At the Employment Tribunal, the parties agreed that the relevant comparator was a female police officer who took maternity leave and was paid enhanced maternity pay equivalent to full pay. This comparator would also have the right to take shared parental leave, but in practice she was unlikely to do so (particularly in the period in which she would be entitled to full pay whilst on maternity leave).
The Employment Tribunal rejected the claims of both direct and indirect discrimination. While the Claimant and the identified comparator would be treated differently, this was because there were material differences in circumstances. Under EU law, the first 14 weeks of maternity leave is recognised as being a period to take measures with regard to the safety and health of pregnant workers, those who have recently given birth, or are breastfeeding.
The Employment Tribunal also found that the PCP of paying only statutory shared parental pay to employees who took shared parental leave did not put men at a particular disadvantage to women, since both sexes would receive the same pay while on shared parental leave. There was no causal link between paying statutory shared parental pay and enhanced maternity pay. The Employment Tribunal held that the Claimant's case was not really about men being disadvantaged by any PCP connected to shared parental leave, but that only women were able to receive enhanced maternity leave.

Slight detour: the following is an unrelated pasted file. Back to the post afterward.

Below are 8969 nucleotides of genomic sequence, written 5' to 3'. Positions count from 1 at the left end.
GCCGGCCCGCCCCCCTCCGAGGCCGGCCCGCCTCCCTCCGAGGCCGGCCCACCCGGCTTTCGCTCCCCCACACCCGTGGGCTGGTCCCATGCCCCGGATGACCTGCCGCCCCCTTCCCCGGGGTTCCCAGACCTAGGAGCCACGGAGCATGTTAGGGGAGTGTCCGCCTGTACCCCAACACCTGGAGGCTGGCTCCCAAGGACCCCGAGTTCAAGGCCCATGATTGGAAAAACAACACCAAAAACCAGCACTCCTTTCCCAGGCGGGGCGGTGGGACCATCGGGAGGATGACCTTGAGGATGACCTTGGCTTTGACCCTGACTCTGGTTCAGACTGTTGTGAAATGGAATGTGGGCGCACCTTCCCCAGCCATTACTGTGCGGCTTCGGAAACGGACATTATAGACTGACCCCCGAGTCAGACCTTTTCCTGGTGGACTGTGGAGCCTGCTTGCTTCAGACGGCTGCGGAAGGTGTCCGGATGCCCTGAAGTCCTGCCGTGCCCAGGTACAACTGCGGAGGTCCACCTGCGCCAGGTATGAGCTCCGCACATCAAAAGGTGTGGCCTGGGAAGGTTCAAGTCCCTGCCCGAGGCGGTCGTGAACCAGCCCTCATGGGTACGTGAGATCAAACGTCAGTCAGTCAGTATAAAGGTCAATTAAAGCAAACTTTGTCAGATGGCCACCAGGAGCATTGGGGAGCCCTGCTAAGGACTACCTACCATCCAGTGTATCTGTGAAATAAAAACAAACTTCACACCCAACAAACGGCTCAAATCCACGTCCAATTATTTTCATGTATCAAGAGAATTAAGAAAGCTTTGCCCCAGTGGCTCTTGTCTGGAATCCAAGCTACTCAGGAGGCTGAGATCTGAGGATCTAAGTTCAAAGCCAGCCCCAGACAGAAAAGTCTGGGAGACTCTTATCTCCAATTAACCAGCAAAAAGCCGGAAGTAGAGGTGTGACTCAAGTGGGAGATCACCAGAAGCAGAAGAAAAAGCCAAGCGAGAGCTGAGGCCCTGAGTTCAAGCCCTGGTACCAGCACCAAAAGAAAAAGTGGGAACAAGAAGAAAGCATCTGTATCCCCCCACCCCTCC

The Employment Appeals Tribunal (EAT) upheld the Claimant's appeal on indirect discrimination.
Maternity leave and shared parental leave may have different purposes. Certainly initially, maternity leave is a special period for recovery from childbirth and for bonding between mother and child, whereas shared parental leave is in order to care for the child.
The EAT held that an employer which chooses to pay an enhanced rate of maternity pay to women on maternity leave, but only statutory shared parental leave is applying a practice which may put men at a disadvantage. Men have no choice and can receive only the flat rate, whereas a mother is able to decide between staying on maternity leave and receiving the higher rate, or opting in to the shared parental leave scheme.